Inclusive Excellence at UBC

Inclusive Excellence (IE) is a systems-wide approach to diversity, equity, and inclusion. IE appears as a key strategy in Shaping UBC’s Next Century (Strategic Plan 2018 – 2028).

Strategy 4. Inclusive excellence
Cultivate a diverse community that creates and sustains equitable and inclusive campuses.

IE states that true excellence in an institution is unattainable without inclusion – and in fact, diversity and inclusion are fundamental to excellence. It moves away from historical approaches to diversity that focused on numbers and representation. Instead, IE helps us think about the institution as a vibrant community that can create excellence by embedding diversity throughout UBC.

Guiding Principles

Making excellence inclusive is a strategy and a practice, with the goal of achieving Inclusive Excellence at UBC.

The work we do to address inequities at UBC and to create a supportive campus for all students is premised on the following five principles.1,2

Cultural and social differences of learners enrich and enhance the University.
A welcoming campus community actively engages all of its diversity in the service of student and institutional learning.

Excellence cannot be achieved without inclusion.
We need structural and systemic support for all students, faculty, and staff in order for students to thrive, and for the university to achieve excellence in research and teaching.

Inclusion is more than just numbers.
It is not enough to welcome students from all backgrounds; their experience enriches the learning environment, and their wellbeing while attending matters.

Systems-change must be prioritized.
We need to examine policies, procedures, and practices, and set up measurable outcomes to keep the university accountable.

Collaboration and partnerships are key to success.
The Equity & Inclusion Office works collaboratively with partners and builds upon existing strengths.

Learn More: Recommended Resources

Making Excellence Inclusive: A Framework for Embedding Diversity and Inclusion into Colleges and Universities’ Academic Excellence Mission.
Authors: Alma Clayton-Pederson et al (2017).
Abstract: This short paper below discusses the history of Inclusive Excellence and provides a summary of how an Inclusive Excellence lens relates to the academic mission of a university.

Crucial Conversation on Lessons for Success: AU’s Plan for Inclusive Excellence [Video]
American University, Washington, DC
Abstract: American University President Sylvia M. Burwell hosted a Crucial Conversation with former HUD Secretary Julián Castro and higher education expert Dr. Alma Clayton-Pedersen on AU’s Plan for Inclusive Excellence and Lessons for Success.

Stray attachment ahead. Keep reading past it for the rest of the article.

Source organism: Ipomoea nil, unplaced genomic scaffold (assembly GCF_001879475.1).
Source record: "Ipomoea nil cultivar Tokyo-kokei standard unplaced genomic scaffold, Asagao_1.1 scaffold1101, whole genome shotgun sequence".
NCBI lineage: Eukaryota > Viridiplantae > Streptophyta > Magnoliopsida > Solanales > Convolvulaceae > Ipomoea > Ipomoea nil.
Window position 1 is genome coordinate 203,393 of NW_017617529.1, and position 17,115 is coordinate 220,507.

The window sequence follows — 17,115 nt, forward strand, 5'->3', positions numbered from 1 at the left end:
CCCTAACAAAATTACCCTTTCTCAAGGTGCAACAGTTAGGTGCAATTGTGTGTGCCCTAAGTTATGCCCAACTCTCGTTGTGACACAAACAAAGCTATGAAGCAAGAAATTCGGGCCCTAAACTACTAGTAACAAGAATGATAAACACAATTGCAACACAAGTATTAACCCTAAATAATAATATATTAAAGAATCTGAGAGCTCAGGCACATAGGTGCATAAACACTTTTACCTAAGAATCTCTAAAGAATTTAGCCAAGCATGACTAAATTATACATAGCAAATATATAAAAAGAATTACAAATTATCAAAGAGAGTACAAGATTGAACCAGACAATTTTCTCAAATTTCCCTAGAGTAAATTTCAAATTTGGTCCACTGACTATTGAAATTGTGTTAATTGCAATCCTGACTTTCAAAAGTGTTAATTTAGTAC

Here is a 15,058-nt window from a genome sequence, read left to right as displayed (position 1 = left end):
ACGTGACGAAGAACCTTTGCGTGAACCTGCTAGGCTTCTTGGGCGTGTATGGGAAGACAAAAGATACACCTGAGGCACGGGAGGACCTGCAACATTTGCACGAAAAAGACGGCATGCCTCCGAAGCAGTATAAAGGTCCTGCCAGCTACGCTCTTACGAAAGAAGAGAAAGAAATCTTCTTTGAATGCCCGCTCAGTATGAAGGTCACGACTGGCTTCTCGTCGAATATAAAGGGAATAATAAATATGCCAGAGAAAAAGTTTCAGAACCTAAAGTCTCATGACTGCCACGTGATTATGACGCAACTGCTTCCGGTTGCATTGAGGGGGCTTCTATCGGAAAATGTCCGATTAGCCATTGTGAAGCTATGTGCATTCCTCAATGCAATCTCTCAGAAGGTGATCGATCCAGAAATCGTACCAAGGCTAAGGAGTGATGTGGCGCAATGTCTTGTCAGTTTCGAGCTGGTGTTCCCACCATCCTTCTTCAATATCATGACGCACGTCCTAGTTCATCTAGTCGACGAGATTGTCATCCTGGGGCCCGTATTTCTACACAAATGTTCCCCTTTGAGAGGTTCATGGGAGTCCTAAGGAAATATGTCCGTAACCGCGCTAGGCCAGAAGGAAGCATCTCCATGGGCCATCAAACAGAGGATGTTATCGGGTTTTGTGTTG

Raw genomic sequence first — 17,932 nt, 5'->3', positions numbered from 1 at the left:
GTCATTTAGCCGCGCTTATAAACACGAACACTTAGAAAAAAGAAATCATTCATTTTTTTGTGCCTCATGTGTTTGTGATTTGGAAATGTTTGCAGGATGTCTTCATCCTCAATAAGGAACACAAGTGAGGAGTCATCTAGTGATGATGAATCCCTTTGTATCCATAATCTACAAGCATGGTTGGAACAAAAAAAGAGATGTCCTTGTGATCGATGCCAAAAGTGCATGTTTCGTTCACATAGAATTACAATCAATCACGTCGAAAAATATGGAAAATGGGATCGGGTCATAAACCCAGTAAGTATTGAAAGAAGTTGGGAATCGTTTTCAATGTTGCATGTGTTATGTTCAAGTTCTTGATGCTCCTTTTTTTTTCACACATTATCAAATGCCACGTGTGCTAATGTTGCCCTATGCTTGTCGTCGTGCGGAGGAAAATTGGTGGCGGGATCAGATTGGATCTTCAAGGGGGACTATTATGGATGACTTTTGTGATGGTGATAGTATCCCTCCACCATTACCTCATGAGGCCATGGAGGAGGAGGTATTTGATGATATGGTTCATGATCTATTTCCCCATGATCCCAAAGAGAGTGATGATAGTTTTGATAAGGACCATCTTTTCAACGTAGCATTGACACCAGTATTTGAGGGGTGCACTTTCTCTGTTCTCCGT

Toward a Model of Inclusive Excellence and Change in Postsecondary Institutions.
Authors: Damon A. Williams, et. al., (2005).
Abstract: This paper offers a framework for comprehensive organizational change to help higher education institutions move toward Inclusive Excellence.

Achieving Equitable Educational Outcomes with All Students: The Institution’s Roles and Responsibilities.
Authors: Georgia L. Bauman, et. al., (2005)
Abstract: This paper highlights the responsibility institutions have to examine the impact that traditional higher education practices have on historically underserved students. 

Making Diversity Work on Campus: A Research-Based Perspective.
Authors: Jeffrey F. Milem, et. al., (2005)
Abstract: This paper demonstrates the benefits of diverse learning environments.

How Do You Achieve Inclusive Excellence in the Classroom?
Jennifer R. Considine et. al., (2017)
Abstract: After describing the historical roots of Inclusive Excellence (IE) and theories surrounding IE, the authors identify pedagogical strategies promoting equity for all students and factors that may interfere with the adoption of inclusive pedagogy.

Never Let It Rest: Lessons about Student Success from High-Performing Colleges and Universities.
Authors: George D. Kuh, et. al
Abstract: This article shares how an improvement-oriented ethos in organizations contributes to student success.



  1. Damon A. Williams, Joseph B. Berger, and Shederick A. McClendon, Toward a Model of Inclusive Excellence and Change in Postsecondary Institutions.
  2. Alma Clayton-Pedersen, Making Excellence Inclusive, pg. 20.